The Mac OS X developer community is rocking along with a great list of applications. At the high end, there’s Microsoft, Adobe, Macromedia, and Apple.
On the free side there’s, well, there’s Apple with the iLife suite (not really “free” since you have to buy a Mac or OS X to get the applications) and a bunch of well crafted niche utility applications that make life easier.
Tera was kind enough to tell us what was on her Mac and Mac users were kind enough to share some of their favorite free and not-quite-free Mac applications.
She also took time to unload her list of high end applications. Both high end and low end garnered plenty of response from the Mac community. While few Mac users could (or did) complain about iTunes, the view of iPhoto was different.
“macaddict” wrote about his view of iPhoto and one of Tera’s favorites on the high end, iViewMedia.
“I stopped using iPhoto after my first few hundred pictures, because it is such a closed applciation. You are forced to use iPhoto to effectively get at your images, and the captions & keywords you might invest hours into creating are trapped in iPhoto’s proprietary database. I switched to iView Media Pro.”
Turns out it was a MUCH better managing program, but specific to the two problems I mentioned it (1) Managed your images files in place, meaning they are easily accessible via the FInder, organized however you wish.”
Of course, it’s the low end applications that keep taunting us. First, they’re free or inexpensive. Second, the fill niches not touched by the larger, more expensive, so-called “professional” applications.
For example, Mac user “cseanburns” gave us his favorite list of Mac applications (low end):
QuickSilver for launching apps, opening docs, pics, tunes, searching. I love this app.
MenuCalendarClock: it syncs with iCal, without having to open iCal, provides a little calender in the top right corner of my menu bar, plus shows the date. It’s a perfect calender app.
Fugu: I’m not a huge FTP/SFTP user, but I do dip on occasion (mostly when connecting to a friend’s computer via ssh or SFTP) and Fugu is free and easy to use and very solid and does both.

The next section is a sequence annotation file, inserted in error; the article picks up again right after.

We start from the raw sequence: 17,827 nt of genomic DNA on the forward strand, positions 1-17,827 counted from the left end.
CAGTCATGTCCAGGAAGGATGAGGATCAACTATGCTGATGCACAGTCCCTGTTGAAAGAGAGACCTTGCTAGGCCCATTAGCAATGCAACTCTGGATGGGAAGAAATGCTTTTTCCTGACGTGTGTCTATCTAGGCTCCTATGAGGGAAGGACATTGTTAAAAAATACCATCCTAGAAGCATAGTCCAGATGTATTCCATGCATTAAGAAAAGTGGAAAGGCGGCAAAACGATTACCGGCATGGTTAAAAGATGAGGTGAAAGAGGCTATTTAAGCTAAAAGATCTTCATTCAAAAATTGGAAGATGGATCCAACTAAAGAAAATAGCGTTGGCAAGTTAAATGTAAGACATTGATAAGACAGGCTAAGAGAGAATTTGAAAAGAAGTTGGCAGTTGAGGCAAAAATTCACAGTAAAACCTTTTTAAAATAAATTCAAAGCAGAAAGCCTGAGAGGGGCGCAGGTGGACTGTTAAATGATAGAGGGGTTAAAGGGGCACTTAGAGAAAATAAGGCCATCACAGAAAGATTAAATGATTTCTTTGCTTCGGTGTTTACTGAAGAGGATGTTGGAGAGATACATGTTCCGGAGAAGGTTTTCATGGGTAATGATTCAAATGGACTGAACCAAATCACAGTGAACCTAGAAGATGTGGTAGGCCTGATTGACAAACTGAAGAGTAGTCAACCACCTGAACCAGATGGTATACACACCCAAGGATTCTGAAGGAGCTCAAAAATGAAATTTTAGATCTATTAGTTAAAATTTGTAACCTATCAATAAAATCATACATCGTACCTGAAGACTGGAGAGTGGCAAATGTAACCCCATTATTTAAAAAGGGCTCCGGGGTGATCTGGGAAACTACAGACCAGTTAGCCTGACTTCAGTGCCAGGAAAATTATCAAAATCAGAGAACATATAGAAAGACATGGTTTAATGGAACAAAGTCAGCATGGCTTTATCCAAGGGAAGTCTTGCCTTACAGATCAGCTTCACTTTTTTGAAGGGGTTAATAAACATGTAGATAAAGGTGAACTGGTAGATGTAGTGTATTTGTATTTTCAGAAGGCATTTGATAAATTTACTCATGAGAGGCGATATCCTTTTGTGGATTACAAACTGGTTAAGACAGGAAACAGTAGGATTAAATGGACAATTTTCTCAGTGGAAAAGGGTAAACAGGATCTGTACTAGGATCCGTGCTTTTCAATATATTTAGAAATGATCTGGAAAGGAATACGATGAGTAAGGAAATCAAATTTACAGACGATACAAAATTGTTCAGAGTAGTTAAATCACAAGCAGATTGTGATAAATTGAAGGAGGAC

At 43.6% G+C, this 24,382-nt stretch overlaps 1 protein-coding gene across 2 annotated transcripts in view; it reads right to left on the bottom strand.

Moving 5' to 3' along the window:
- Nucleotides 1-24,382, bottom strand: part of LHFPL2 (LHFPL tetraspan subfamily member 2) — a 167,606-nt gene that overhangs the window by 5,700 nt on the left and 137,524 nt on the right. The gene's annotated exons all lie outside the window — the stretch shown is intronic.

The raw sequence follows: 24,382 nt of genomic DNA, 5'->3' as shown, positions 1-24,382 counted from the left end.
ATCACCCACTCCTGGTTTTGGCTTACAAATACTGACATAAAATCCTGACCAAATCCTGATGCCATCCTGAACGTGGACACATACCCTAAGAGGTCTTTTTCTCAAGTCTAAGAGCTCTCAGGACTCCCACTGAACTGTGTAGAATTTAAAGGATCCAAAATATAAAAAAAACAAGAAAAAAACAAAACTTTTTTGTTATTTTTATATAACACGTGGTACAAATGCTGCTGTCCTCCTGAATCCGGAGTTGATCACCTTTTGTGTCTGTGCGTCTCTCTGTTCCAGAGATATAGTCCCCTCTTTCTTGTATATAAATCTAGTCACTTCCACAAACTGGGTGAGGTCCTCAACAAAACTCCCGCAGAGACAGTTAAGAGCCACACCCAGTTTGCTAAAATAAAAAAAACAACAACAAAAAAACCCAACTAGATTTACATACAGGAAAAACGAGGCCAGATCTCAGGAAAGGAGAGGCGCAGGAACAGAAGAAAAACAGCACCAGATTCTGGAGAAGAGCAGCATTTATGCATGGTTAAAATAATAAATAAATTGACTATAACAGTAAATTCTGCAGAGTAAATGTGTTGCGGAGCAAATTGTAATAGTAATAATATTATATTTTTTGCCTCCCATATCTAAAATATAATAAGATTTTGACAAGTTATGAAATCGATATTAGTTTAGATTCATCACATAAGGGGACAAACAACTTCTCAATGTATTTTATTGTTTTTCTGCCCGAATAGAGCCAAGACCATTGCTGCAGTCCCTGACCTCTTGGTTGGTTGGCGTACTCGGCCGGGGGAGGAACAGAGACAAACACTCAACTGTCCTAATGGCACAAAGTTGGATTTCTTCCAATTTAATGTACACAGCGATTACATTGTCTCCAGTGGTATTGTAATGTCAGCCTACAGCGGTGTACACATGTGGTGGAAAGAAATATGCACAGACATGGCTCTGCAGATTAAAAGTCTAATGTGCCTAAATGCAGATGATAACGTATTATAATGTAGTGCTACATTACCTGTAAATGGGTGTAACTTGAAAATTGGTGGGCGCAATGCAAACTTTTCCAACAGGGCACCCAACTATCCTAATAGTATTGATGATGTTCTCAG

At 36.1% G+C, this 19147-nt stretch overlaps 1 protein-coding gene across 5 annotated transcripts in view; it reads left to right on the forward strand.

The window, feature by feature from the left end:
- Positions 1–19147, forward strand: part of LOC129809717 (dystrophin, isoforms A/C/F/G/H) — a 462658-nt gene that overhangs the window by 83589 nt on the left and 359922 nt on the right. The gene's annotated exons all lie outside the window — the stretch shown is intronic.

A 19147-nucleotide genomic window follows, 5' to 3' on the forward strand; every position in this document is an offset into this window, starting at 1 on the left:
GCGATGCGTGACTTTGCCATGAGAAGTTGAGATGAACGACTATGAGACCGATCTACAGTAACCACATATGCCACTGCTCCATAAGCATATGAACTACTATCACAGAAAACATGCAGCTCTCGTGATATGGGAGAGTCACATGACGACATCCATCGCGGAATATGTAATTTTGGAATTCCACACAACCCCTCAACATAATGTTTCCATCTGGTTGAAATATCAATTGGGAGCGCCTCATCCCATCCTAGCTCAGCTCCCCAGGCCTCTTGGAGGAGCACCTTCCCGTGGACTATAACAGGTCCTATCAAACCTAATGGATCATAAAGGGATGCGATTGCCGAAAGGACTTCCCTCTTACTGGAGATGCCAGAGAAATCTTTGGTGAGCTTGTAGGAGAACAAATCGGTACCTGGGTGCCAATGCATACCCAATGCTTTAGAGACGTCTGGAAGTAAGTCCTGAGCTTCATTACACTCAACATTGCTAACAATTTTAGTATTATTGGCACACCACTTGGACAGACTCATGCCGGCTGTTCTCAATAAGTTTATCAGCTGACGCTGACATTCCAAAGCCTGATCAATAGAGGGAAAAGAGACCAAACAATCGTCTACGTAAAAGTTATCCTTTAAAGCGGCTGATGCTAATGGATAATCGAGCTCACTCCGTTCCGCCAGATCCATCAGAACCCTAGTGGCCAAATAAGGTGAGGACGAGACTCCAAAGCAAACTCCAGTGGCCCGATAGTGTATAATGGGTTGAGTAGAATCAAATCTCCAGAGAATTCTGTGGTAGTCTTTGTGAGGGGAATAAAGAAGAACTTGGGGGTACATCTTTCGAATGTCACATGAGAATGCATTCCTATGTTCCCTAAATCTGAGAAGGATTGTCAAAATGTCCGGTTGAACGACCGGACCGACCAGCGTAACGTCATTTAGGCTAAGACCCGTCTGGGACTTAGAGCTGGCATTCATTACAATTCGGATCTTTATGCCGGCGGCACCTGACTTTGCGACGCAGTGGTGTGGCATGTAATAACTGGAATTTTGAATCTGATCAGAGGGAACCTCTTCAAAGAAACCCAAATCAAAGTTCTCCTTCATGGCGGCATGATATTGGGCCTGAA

Desktop Manager: being also a linux fan, I’ve grown used to having the ability of multiple desktops. Desktop Manager, while not as advanced as Linux (mostly, no multiple desktop images), does this for me on my Mac.
Books is a wonderful app for managing the collection of books I have. There are other good library apps out there, but this one is free and easy to use and very adequate.
Taco HTML Edit: this is great for me, since I’m just learning HTML. It’s free and offers a built in real time preview of the HTML you’re writing.
You get the idea, right? Share and share alike. Wait! There’s more.
Mac user “cnh” gave us a whole list of FREE or donationware applications.
Free or Donationware:
– NetNewsWire Lite (RSS)
– LongHand (Calculator)
– Books (Book catalogue)
– Pastor (Password mangement)
– Desktop Manager (Virtual Desktops)
– RBrowser Lite (FTP)
– Sogudi (shorthand for Safari)
– Mac the Ripper (DVD & CD ripping)
– Control Freak (Utility for managing all those little Apple hacks)
– Chicken of the VNC (VNC)
– OSX Planet (Earth view desktop)
– Combine PDFs (Joining PDFs together)
– IP in Menubar (Displays IP address in menubar)
– Sidetrack (Adds functionality to trackpads)
Now that’s sharing. Finally, Tera got racked hard by Mac user “jcap” who objected to the lack of links on some of the applications in her “What’s On Tera’s Mac” series.
“Tera, how about giving us links to this stuff on your lists. I can only wonder why you wouldn’t bother to include the link to find out more or download.”
Good point. I know some of our writers send in articles via email without links to applications. Sorry. It happens. We’ll work a little harder on that point. In the future (meaning; not today, of course). In the meantime, my favorite starting point for finding Mac applications is MacUpdate. Click Here to see the latest.